Roundworms Came Back To Live After Being Frozen In Siberian Permafrost For 40,000 Years

Roundworms Came Back To Live After Being Frozen In Siberian Permafrost For 40,000 Years

Some samples of Siberian permafrost, frozen for the past 40,000 years, were just melted to reveal living nematodes, a species of roundworms. In only a couple of weeks, the worms began to eat and crawl around setting the world’s record for how fast an animal could recover cryogenic preservation. The discovery might prove helpful for own tissues cryogenic preservation.

Russian scientists took over 300 Siberian permafrost samples from different periods of Earth’s history and took them to a lab in Moscow for closer examination. The units took from the northeastern part of Siberia contained nematodes which scientists placed in Petri jars in a nutrient substance and at 20 degrees Celsius.

Even though the contamination is not yet ruled out, the Russian biologists think they’ve respected all the sterility procedures. Also, the Siberian permafrost samples with roundworms inside them were dug up from 5 meters deep in the earth, while the seasonal thawing only melts the permafrost from up to 80 centimeters in underground.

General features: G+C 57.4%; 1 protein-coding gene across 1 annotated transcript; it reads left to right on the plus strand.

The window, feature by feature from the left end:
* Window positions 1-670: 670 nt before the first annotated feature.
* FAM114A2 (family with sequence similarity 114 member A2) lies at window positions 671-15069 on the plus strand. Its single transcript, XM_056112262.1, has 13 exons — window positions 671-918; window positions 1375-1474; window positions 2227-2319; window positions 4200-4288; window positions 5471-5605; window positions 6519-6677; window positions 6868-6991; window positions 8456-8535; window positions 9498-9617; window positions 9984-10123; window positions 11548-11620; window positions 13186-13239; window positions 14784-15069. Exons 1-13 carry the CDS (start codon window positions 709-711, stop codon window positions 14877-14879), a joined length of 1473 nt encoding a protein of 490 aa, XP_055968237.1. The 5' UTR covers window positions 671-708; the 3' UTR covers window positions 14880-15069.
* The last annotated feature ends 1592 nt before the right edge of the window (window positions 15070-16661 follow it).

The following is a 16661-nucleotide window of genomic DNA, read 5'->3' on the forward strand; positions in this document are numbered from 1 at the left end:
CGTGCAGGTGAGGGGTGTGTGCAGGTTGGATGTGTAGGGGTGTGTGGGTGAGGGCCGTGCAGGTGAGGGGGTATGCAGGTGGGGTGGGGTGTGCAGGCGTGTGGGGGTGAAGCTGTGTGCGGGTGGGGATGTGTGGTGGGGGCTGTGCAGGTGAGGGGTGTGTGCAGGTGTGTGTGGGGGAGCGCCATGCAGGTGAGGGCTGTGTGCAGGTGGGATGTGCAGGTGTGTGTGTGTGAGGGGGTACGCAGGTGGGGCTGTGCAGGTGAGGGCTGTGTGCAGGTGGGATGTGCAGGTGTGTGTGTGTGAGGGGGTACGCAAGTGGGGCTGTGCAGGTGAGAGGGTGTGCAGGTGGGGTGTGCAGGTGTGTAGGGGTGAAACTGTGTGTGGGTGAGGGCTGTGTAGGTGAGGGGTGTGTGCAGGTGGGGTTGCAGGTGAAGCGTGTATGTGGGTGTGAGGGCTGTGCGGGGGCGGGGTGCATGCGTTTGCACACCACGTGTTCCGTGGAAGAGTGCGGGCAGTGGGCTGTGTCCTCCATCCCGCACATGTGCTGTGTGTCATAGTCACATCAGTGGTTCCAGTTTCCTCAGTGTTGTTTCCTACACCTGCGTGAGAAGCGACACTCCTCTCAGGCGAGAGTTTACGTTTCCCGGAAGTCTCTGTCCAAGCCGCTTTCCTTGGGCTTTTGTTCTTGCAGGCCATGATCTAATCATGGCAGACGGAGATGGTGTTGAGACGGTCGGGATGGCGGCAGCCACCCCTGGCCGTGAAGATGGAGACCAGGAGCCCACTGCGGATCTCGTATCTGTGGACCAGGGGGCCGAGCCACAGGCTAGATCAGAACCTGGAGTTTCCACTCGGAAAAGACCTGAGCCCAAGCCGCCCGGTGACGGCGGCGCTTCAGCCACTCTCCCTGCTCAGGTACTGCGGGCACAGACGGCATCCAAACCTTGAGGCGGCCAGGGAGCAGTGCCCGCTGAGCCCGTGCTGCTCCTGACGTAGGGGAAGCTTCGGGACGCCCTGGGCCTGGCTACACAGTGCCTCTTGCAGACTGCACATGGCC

The discovery that roundworms frozen for 40,000 years in Siberian permafrost came back to life might lead to new cryogenic preservation technologies

Overall, finding organisms that revive is not a new thing. In 2000, for example, researchers found bacteria spores within 250 million years old salt crystals and brought them back to life.

Also, roundworms were revived from 39-year-old herbarium samples more recently.

However, nothing compares with this discovery the Russian scientists made and its possible applications in human tissue cryogenic preservation. In this regard, studying the nematodes’ mechanisms to reduce the damaging effects of freezing and limit the DNA oxidation over thousands of years might help scientists come up with new technologies for cryogenic preservation which might prove useful to preserve living human tissues over long periods.

On the other hand, such experiments rise some worryings as some of the long-disappeared organisms, including bacteria and fungi, might also come back to life and their revival effects on the ecosystems could not be known.


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